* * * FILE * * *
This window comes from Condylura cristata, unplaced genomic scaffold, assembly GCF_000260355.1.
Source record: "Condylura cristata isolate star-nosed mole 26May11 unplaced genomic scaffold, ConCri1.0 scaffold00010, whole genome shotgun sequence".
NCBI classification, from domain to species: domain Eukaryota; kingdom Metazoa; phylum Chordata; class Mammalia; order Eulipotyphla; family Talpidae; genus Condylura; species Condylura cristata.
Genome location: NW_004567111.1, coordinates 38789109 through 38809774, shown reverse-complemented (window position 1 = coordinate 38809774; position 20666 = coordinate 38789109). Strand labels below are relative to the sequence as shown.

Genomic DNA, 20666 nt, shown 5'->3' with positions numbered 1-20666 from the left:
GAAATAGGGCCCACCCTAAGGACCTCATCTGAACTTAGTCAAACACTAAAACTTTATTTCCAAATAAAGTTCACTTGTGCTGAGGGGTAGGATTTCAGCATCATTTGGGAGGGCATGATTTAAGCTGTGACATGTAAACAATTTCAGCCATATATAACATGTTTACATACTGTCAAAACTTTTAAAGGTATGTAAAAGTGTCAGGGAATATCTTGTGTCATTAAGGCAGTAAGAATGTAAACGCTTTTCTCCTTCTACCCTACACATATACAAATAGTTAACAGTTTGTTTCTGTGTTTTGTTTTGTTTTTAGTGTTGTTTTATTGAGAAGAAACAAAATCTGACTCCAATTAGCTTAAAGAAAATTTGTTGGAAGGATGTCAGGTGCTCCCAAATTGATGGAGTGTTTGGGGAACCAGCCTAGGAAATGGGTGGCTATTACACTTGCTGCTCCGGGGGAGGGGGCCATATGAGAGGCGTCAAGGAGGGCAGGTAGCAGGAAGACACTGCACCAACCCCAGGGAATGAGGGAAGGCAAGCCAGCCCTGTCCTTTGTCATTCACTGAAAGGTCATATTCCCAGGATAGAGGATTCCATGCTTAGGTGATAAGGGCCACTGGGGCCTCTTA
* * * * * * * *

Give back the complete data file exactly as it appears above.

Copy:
This window comes from Condylura cristata, unplaced genomic scaffold, assembly GCF_000260355.1.
Source record: "Condylura cristata isolate star-nosed mole 26May11 unplaced genomic scaffold, ConCri1.0 scaffold00010, whole genome shotgun sequence".
NCBI classification, from domain to species: domain Eukaryota; kingdom Metazoa; phylum Chordata; class Mammalia; order Eulipotyphla; family Talpidae; genus Condylura; species Condylura cristata.
Genome location: NW_004567111.1, coordinates 38789109 through 38809774, shown reverse-complemented (window position 1 = coordinate 38809774; position 20666 = coordinate 38789109). Strand labels below are relative to the sequence as shown.

Genomic DNA, 20666 nt, shown 5'->3' with positions numbered 1-20666 from the left:
GAAATAGGGCCCACCCTAAGGACCTCATCTGAACTTAGTCAAACACTAAAACTTTATTTCCAAATAAAGTTCACTTGTGCTGAGGGGTAGGATTTCAGCATCATTTGGGAGGGCATGATTTAAGCTGTGACATGTAAACAATTTCAGCCATATATAACATGTTTACATACTGTCAAAACTTTTAAAGGTATGTAAAAGTGTCAGGGAATATCTTGTGTCATTAAGGCAGTAAGAATGTAAACGCTTTTCTCCTTCTACCCTACACATATACAAATAGTTAACAGTTTGTTTCTGTGTTTTGTTTTGTTTTTAGTGTTGTTTTATTGAGAAGAAACAAAATCTGACTCCAATTAGCTTAAAGAAAATTTGTTGGAAGGATGTCAGGTGCTCCCAAATTGATGGAGTGTTTGGGGAACCAGCCTAGGAAATGGGTGGCTATTACACTTGCTGCTCCGGGGGAGGGGGCCATATGAGAGGCGTCAAGGAGGGCAGGTAGCAGGAAGACACTGCACCAACCCCAGGGAATGAGGGAAGGCAAGCCAGCCCTGTCCTTTGTCATTCACTGAAAGGTCATATTCCCAGGATAGAGGATTCCATGCTTAGGTGATAAGGGCCACTGGGGCCTCTTA